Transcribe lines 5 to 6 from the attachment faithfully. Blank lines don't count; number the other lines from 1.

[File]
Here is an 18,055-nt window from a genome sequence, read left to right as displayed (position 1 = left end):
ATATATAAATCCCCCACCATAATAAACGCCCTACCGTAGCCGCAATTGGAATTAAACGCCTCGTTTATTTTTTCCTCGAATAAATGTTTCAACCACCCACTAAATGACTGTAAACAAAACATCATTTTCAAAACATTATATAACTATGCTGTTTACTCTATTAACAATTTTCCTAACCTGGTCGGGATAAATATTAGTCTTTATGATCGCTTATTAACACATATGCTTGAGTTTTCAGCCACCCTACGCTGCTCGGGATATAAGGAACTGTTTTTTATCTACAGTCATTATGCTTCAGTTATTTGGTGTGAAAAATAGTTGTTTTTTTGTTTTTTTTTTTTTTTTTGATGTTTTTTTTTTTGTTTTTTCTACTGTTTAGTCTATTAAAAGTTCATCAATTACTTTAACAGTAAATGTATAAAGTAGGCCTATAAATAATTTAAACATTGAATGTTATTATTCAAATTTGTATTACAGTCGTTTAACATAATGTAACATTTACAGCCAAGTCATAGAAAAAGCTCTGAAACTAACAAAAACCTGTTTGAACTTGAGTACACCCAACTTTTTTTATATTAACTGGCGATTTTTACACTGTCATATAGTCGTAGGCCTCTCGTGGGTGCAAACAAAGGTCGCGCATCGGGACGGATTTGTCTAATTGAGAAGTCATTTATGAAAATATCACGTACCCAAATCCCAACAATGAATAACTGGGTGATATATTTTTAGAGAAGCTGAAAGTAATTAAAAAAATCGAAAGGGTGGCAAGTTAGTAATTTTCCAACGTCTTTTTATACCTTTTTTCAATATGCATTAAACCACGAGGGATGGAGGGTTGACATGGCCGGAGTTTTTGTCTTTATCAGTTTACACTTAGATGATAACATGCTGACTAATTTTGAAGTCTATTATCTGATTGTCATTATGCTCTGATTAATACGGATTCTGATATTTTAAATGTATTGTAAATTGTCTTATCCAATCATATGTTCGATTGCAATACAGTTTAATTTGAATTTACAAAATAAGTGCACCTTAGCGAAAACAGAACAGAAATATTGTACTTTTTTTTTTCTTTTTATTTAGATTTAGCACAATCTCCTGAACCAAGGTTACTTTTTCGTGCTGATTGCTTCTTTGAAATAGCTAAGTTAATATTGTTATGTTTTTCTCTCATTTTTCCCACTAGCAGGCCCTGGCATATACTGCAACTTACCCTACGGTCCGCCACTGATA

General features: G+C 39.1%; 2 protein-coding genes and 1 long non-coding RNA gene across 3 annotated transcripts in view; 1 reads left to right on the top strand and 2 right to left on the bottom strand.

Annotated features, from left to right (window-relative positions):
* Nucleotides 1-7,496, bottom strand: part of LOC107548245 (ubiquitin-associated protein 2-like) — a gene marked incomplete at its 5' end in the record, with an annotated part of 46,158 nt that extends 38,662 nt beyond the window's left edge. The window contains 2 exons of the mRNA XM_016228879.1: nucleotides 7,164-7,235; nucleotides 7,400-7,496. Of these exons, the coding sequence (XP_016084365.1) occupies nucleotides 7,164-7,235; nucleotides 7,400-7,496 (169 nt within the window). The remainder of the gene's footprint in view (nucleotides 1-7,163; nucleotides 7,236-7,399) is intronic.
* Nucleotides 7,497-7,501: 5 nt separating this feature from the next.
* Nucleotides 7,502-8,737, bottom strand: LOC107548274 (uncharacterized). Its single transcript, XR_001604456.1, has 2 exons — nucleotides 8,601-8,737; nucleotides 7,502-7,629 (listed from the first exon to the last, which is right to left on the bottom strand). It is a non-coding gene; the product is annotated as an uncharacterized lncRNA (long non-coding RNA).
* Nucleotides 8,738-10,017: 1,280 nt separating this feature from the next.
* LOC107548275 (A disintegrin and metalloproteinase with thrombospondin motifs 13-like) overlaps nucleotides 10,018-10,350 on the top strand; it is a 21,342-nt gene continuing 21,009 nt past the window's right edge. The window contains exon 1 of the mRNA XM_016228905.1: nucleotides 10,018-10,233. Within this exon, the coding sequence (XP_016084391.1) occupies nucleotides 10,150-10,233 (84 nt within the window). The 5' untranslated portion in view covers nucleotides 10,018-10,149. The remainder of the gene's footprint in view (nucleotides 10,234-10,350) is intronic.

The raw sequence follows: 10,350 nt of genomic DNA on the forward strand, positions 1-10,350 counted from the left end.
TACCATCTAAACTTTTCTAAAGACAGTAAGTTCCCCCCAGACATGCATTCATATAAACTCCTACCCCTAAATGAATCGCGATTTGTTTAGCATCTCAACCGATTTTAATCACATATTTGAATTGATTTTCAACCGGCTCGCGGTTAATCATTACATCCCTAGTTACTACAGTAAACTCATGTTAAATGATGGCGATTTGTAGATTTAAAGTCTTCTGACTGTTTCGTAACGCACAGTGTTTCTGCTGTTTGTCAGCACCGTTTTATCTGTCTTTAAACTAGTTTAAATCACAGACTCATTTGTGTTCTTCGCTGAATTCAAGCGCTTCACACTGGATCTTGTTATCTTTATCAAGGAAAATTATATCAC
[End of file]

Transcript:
* Nucleotides 1-7,496, bottom strand: part of LOC107548245 (ubiquitin-associated protein 2-like) — a gene marked incomplete at its 5' end in the record, with an annotated part of 46,158 nt that extends 38,662 nt beyond the window's left edge. The window contains 2 exons of the mRNA XM_016228879.1: nucleotides 7,164-7,235; nucleotides 7,400-7,496. Of these exons, the coding sequence (XP_016084365.1) occupies nucleotides 7,164-7,235; nucleotides 7,400-7,496 (169 nt within the window). The remainder of the gene's footprint in view (nucleotides 1-7,163; nucleotides 7,236-7,399) is intronic.
* Nucleotides 7,497-7,501: 5 nt separating this feature from the next.